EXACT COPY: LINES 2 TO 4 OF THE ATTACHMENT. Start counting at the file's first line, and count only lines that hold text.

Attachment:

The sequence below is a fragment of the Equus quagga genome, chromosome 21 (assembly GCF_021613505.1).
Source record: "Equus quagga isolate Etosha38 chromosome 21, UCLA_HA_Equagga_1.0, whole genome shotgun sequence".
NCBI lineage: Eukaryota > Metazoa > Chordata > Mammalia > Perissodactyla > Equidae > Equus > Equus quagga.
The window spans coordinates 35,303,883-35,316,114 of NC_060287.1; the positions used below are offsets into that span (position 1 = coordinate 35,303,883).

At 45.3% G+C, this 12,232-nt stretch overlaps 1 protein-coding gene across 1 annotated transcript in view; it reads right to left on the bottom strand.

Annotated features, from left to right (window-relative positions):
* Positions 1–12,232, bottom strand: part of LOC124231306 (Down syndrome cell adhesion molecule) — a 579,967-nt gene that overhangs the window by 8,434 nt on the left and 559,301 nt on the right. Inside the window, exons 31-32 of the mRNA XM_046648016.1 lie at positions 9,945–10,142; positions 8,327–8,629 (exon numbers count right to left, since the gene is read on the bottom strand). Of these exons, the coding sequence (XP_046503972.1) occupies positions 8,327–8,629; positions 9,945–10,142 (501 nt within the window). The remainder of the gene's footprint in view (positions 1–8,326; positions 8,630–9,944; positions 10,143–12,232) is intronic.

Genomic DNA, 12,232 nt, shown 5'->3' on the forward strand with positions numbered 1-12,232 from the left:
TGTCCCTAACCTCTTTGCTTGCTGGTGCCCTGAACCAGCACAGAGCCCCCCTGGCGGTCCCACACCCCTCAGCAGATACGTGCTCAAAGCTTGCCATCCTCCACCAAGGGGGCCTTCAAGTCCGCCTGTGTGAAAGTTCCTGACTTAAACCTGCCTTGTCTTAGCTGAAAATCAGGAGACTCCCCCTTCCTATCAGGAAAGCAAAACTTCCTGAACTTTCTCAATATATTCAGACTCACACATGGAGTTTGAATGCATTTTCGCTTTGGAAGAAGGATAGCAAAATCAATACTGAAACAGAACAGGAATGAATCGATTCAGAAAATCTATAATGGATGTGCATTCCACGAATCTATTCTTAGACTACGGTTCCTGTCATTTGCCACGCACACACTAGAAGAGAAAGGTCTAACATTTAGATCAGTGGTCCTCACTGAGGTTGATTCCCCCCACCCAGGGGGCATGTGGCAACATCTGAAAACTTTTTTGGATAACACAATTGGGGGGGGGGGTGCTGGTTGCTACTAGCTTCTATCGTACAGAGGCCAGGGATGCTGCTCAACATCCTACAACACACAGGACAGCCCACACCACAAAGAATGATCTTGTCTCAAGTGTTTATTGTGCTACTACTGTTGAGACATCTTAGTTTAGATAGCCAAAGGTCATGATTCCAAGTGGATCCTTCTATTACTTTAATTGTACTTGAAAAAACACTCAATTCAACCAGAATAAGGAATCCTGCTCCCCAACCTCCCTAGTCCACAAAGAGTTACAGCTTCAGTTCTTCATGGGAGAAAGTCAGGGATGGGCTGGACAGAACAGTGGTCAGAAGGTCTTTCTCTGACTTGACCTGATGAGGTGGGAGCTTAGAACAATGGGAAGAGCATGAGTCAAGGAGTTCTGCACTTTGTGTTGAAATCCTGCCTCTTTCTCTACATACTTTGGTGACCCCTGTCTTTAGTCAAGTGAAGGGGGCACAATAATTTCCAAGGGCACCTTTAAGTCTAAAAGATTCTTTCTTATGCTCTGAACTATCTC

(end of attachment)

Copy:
Source record: "Equus quagga isolate Etosha38 chromosome 21, UCLA_HA_Equagga_1.0, whole genome shotgun sequence".
NCBI lineage: Eukaryota > Metazoa > Chordata > Mammalia > Perissodactyla > Equidae > Equus > Equus quagga.
The window spans coordinates 35,303,883-35,316,114 of NC_060287.1; the positions used below are offsets into that span (position 1 = coordinate 35,303,883).